And last year I read a post-apocalyptic epic poem in blank verse called ‘Thaliad’ by Marly Youmans, which did interesting formal things by mimicking, structurally, The Iliad, but bending this through the lens of contemporary Americana and a fantastically playful interpretation of that tiresome post-apocalyptic genre cliche of ‘salvage’ (in the poem the narrator, speaking many years after the events she describes, has learned her skill as a poet via plundering the ruined world’s libraries and reading, so it seems (and somewhat humorously) exclusively Classic (capital ‘C’) literature. It’s awesome.
But I know what you mean re: quality. When I’m really, really hankering after some very good sentence-by-sentence writing, I’m increasingly turning to writers outside of genre: Tom McCarthy, Thomas Pynchon, Helen Oyeyemi (though her writing often comes out of Fantastic traditions..), Damon Galgut, Eleanor Catton, Ned Beauman etc. and etc.
Sorry.. rambled on a bit there.
3rd June 2014 at 4:49 pm
Realthog: Thanks, I’m glad you enjoyed it. More and more, I find myself looking in the ‘general fiction’ section for interesting sf and fantasy. It’s not always better as sf/f, but I do think mainstream authors have more latitude at the moment to try something different.
You know, I’m really changed my mind about novels that experiment with form over the last few years. I never used to care for them much: now some are among my favourite books, and I’ve come to value them even if I don’t necessarily always like them.
3rd June 2014 at 5:07 pm
Tomcat: Thank you! I wasn’t trying that there’s no experimental work being done in sf these days, just that there doesn’t seem to be as much from emerging voices as there was (say) 10-15 years ago. I think it’s telling that the sf writers you cite are all pretty well established. It’s also interesting thaf the outside-genre writers you list have all (with the possible exception of Galgut) worked with the fantastic to some degree.
3rd June 2014 at 7:08 pm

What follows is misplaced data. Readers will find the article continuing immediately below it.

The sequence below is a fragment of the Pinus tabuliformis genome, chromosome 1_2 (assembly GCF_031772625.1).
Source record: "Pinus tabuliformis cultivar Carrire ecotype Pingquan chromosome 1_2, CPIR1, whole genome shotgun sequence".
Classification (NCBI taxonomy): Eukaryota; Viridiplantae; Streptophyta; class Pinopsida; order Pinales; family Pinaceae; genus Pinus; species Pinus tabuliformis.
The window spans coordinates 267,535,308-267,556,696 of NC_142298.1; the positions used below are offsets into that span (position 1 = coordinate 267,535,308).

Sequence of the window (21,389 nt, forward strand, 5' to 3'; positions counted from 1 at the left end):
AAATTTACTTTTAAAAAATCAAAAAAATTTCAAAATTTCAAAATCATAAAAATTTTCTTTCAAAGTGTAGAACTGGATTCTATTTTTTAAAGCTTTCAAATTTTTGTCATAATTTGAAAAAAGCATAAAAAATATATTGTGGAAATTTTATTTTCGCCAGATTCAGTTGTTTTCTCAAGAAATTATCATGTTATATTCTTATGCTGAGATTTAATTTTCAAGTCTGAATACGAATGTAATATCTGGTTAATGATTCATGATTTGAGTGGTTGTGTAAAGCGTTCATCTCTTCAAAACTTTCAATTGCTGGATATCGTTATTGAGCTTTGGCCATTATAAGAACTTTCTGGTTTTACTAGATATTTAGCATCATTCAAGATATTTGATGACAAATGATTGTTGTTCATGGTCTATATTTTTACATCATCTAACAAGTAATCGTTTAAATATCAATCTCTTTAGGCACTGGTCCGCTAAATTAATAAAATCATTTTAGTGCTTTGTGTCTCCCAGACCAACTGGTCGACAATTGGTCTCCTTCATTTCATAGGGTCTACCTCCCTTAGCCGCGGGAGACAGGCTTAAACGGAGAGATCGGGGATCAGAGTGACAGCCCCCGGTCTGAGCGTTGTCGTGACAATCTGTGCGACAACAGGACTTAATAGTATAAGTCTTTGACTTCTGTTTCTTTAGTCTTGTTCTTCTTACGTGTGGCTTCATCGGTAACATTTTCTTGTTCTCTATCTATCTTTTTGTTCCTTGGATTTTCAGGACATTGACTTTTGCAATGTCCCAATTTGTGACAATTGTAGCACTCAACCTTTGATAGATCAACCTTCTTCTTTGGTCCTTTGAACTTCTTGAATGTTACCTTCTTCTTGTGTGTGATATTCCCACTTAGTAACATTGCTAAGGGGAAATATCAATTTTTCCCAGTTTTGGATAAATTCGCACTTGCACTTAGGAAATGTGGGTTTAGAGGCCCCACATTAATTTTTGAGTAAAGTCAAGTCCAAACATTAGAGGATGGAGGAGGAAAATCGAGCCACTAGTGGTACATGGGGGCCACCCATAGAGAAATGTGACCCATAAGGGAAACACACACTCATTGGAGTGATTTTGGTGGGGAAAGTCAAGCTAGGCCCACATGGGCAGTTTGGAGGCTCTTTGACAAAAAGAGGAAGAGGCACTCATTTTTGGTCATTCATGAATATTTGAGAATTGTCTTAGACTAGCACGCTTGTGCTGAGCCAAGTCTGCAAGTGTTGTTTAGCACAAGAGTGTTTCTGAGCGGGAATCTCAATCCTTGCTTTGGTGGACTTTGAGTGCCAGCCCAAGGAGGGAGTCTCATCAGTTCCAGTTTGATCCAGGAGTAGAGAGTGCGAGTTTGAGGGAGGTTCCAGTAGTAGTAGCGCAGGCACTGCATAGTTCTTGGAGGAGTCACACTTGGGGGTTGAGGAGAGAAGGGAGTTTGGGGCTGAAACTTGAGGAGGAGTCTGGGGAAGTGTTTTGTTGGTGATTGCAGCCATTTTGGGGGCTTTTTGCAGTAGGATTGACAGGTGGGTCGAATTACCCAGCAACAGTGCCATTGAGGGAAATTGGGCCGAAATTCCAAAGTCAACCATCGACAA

You’re right… I can’t think of a single up-and-coming pure SFF writer who’s doing anything truly experimental; form or style wise. Sheesh that’s worrying. You’d think 10 years after ‘Light’ and the New Weird and the rise of Michael Cisco etc, that there would, indeed, be more new writers trying(/influenced by) that kinda stuff. Does SF need it’s own David Foster Wallace to write a novel in fractals, I wonder?
Of course, you could always resort to my own, personal solution to this problem. Whenever I can’t find any genre stuff that piques my interest, I just buy a “mainstream” novel and read it as though it were actually a piece of Science Fiction. I call it “misgenre-ing”, and even like to go as far as writing willful, dead-pan misgenred reviews on my blog. Did you know Richard Madeley’s romance novel from last year is actually set on a giant space ship?
Or that The Very Hungry Caterpillar is really a horror story:
etc. and etc. 🙂
I guess the fact that I’m turning to mainstream writing in order to invent some good SF for myself is a proof-in-action of the relative aridity of anything in modern SFF that really grabs me….
… All of which is strange, because when I read your article for the first time yesterday, I was ready to vehemently disagree with you. But the more I think about it, the more I agree with everything you’ve said.
4th June 2014 at 9:36 am
Thanks so much for this post, David – a lot here that needed saying. I’ve logged some follow-on thoughts of my own here at my blog: http://www.ninaallan.co.uk/?p=1605